Casinos add more than USD 1 billion to state economy

Des Moines – Iowa’s casino industry pumped USD 1.01 billion into the state’s economy last year, according to a report by the Iowa Racing and Gaming Commission.

Casinos paid out USD 265 million in wages and benefits, and more than USD 347 million was paid to Iowa companies for equipment, supplies and services.

“It’s just another indicator that the gaming industry collectively is a valuable part of Iowa’s economy and is certainly adding a lot of value to the state’s entertainment and tourism industry,” said Wes Ehrecke, president of the Iowa Gaming Association.

More than 88 percent of the purchases of those goods and services that could be made from Iowa firms went to them, Ehrecke said. That’s up from 83.5 percent the year before, according to Ehrecke, likely because Iowa-based companies were used in the construction of new casinos in Emmetsburg and Worth County.

“It means that there’s additional jobs that are created through those other companies for providing those products and services, and it just helps the overall economy in extraordinary ways,” Ehrecke said.

Commission Chairwoman Kate Cutler of Council Bluffs said the commission, which regulates the state’s gambling industry, always has pushed for casinos to use Iowa businesses to supply goods and services.

“We’re very committed to that,” Cutler said. “We think the use of Iowa vendors is one of the benefits that’s gained by having gaming … within the state.”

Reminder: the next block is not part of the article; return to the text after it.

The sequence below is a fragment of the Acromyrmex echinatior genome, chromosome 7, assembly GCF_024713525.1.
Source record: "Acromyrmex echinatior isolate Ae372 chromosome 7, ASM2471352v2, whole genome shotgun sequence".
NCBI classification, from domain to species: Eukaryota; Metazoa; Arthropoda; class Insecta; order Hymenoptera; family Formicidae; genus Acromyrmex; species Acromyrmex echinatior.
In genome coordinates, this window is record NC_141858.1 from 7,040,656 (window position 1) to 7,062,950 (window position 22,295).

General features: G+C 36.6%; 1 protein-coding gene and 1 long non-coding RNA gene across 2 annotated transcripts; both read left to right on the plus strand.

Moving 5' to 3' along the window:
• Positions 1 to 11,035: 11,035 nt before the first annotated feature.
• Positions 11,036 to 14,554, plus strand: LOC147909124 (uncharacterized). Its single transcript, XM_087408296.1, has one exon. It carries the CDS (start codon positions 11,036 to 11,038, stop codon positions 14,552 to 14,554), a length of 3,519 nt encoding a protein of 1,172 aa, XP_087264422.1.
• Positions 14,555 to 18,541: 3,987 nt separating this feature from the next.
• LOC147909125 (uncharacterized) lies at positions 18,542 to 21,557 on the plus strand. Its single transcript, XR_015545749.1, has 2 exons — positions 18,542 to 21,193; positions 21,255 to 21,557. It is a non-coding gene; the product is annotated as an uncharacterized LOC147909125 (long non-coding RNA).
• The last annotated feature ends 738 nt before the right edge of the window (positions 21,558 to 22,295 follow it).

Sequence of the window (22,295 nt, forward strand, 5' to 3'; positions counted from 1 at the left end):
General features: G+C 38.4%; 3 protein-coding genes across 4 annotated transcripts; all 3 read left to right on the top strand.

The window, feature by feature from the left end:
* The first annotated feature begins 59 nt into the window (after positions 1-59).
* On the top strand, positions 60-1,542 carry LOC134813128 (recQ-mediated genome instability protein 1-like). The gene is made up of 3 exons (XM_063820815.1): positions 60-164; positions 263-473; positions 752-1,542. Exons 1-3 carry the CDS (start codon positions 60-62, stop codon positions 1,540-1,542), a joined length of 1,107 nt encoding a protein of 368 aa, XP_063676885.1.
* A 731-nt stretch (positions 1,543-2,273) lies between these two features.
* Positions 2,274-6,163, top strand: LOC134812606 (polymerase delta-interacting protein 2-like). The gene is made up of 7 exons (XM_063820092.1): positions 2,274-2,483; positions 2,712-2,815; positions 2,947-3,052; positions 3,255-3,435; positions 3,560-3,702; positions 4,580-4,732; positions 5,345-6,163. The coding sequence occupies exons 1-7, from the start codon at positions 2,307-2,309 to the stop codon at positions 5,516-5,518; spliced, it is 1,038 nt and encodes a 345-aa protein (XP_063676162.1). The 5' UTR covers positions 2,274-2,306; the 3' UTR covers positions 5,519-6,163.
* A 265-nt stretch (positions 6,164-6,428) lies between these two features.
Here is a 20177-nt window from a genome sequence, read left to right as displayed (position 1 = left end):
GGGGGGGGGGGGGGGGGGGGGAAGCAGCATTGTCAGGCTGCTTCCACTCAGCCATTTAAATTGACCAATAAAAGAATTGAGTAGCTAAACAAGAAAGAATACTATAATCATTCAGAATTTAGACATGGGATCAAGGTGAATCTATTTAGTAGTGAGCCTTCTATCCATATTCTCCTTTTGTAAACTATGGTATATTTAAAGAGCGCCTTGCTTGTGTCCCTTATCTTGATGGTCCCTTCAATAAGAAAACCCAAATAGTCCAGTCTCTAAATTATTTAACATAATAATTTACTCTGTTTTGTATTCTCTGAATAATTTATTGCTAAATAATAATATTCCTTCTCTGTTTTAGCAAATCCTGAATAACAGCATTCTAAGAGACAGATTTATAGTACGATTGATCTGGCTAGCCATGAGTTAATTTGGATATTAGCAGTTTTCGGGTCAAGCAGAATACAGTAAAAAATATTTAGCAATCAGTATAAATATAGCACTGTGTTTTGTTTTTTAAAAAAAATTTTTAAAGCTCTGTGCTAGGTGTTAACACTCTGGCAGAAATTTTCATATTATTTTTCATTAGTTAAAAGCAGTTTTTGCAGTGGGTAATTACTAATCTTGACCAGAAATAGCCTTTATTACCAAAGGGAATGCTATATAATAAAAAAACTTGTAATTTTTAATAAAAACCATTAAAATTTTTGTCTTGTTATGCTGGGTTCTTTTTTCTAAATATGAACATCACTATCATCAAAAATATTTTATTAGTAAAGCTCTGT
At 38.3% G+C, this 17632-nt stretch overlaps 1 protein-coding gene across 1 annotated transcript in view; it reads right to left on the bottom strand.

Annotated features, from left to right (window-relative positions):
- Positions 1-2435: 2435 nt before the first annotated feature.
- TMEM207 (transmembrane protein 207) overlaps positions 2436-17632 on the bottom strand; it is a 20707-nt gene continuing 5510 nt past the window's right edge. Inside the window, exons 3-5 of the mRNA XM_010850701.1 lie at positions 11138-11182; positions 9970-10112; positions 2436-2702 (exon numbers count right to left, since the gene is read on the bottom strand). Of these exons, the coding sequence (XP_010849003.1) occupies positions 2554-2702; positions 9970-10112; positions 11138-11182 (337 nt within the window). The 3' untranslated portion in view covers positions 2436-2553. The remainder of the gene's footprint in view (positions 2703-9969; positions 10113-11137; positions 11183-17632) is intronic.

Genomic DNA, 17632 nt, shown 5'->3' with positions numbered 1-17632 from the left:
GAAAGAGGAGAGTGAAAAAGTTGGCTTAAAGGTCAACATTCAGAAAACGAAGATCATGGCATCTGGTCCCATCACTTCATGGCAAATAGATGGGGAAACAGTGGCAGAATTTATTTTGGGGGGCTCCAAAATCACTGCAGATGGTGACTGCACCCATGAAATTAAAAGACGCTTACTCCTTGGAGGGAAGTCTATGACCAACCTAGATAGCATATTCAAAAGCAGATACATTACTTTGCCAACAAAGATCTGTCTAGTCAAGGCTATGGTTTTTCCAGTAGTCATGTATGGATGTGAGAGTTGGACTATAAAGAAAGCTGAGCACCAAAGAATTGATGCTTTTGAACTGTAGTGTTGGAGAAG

The commission requires that casinos look at bids from Iowa companies.

If they don’t select an Iowa vendor, casino officials must give a justification for the decision to the commission, whether the reason is that an out-of-state firm is offering a better price or has more expertise.

The commission must approve contracts the casinos enter into that will top USD 100,000, whether it’s for lawn maintenance or security systems or a whole host of other types of expenses.

One category of business that is not confined to Iowa is the purchase of slot machines, which typically are bought out of state.

“Unless we get a slot machine dealer in Iowa, we won’t see that,” Cutler said.


Commissioner Diane Hamilton of Storm Lake believes the casinos have been successful finding Iowa companies for suppliers and have improved in that measure over recent years.

“It’s all in an effort to have more tax money and support more businesses in the state of Iowa,” Hamilton said.